Dancing with Cuba by Alma Guillermoprieto
A Memoir of the Revolution

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Synopsis

In 1970 a young dancer named Alma Guillermoprieto left New York to take a job teaching at Cuba’s National School of Dance. For six months, she worked in mirrorless studios (it was considered more revolutionary); her poorly trained but ardent students worked without them but dreamt of greatness. Yet in the midst of chronic shortages and revolutionary upheaval, Guillermoprieto found in Cuba a people whose sense of purpose touched her forever.

In this electrifying memoir, Guillermoprieto–now an award-winning journalist and arguably one of our finest writers on Latin America– resurrects a time when dancers and revolutionaries seemed to occupy the same historical stage and even a floor exercise could be a profoundly political act. Exuberant and elegiac, tender and unsparing, Dancing with Cuba is a triumph of memory and feeling.


From the Trade Paperback edition.
 

About Alma Guillermoprieto

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Alma Guillermoprieto writes frequently for The New Yorker (where the first chapter of this book appeared in 2002) and the New York Review of Books. She is the author of Looking for History, The Heart That Bleeds, and Samba, and she was named a MacArthur Fellow in 1995. Raised in Mexico and the United States, she now makes her home in Mexico City.
 
Published December 18, 2007 by Vintage. 306 pages
Genres: Biographies & Memoirs, History, Humor & Entertainment, Travel. Non-fiction

Unrated Critic Reviews for Dancing with Cuba

Kirkus Reviews

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Day by day I simply lost the logic of things and their pleasure.” Like many others, the author was seduced by the infectious decency of the revolution, admiring its attempt to (in the words of a Cuban friend) “transform this Yankee whorehouse into a real country.” Yet Guillermoprieto deplored the...

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The New York Times

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In 1970, Alma Guillermoprieto, then a young dancer, taught her art in Cuba, and it changed her life.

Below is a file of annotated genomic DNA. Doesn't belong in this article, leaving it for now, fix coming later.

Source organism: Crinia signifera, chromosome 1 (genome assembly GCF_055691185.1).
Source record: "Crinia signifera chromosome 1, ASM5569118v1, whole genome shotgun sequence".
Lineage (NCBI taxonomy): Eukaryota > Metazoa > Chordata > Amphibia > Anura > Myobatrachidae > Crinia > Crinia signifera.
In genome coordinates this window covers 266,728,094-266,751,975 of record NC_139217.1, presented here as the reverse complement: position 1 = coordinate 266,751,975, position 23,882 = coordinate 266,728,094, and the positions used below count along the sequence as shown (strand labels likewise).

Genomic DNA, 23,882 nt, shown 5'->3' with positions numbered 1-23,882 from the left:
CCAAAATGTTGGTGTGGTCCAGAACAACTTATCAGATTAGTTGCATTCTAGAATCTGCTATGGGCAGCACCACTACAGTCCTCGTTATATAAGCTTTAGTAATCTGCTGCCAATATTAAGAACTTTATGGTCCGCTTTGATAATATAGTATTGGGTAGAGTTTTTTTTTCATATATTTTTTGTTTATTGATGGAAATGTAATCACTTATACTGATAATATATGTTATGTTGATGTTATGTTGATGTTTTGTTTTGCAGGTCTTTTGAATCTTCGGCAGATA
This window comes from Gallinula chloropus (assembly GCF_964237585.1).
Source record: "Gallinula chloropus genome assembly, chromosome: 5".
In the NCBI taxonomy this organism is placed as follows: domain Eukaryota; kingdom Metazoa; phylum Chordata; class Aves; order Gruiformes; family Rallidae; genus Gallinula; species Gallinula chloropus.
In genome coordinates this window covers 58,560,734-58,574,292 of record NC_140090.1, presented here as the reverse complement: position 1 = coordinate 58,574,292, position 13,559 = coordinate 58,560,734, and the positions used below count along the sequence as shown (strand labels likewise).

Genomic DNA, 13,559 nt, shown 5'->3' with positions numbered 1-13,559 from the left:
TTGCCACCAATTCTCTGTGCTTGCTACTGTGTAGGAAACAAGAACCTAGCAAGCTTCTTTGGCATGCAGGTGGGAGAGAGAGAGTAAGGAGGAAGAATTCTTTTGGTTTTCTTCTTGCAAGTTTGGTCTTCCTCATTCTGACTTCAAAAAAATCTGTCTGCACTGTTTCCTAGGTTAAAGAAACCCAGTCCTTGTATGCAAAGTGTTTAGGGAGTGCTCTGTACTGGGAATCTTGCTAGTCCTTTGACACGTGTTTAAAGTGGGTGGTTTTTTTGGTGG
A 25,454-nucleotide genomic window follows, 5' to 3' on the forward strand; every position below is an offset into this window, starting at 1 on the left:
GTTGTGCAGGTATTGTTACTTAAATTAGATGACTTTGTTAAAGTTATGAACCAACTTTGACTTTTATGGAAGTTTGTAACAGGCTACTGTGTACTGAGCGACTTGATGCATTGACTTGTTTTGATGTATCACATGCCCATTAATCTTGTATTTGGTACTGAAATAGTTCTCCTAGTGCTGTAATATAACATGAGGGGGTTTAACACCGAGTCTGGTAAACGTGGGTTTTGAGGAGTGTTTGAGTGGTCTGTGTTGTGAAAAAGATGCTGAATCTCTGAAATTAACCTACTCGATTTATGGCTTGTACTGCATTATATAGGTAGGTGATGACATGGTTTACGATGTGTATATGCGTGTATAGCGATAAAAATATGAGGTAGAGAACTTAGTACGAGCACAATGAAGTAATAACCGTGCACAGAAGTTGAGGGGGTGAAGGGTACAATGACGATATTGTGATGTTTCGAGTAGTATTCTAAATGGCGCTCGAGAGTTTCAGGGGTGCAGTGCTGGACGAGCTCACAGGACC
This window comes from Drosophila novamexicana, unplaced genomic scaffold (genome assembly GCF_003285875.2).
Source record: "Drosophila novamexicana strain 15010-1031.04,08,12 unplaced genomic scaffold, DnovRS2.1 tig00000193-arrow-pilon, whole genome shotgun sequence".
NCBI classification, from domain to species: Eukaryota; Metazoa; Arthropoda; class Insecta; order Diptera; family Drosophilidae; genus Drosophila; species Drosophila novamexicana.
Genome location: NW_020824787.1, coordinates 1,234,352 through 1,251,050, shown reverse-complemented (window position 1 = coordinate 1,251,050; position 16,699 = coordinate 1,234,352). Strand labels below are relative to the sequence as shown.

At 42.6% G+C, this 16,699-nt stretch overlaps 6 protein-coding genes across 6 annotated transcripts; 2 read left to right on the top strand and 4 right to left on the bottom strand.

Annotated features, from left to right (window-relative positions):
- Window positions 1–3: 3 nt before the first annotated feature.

Feb 29 2004 | Read Full Review of Dancing with Cuba: A Memoir o...

Publishers Weekly

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It informs her political analysis as she looks back to the failure of the Ten Million Ton Harvest: "any dancer could have told Fidel that the movements of the dance of [harvesting sugarcane]...

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USA Today

No wonder when Castro announces that the sugar cane harvest is a failure, Guillermoprieto, now infected with revolutionary fever, is smitten by "the sonorous undulation of his words and his expression of pain."By the end of the book, however, and from the wiser perspective of middle age, Guillerm...

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Bookmarks Magazine

Lyons Chicago Tribune 1.5 of 5 Stars "Unfortunately, at the time she writes of, Guillermoprieto knew nothing of Cuba, the world, or herself, and the mature writer is allowed no voice in this distressingly adolescent book.

Oct 25 2009 | Read Full Review of Dancing with Cuba: A Memoir o...

Project MUSE

Alma Guillermoprieto's memoir opens with an insider's look at the New York City dance world, followed by an outsider's examination of Cuba—the Cuba in which she lived for six months as a modern dance teacher in 1970—and concludes with a Latin American's critical reflections on the dream of revolu...

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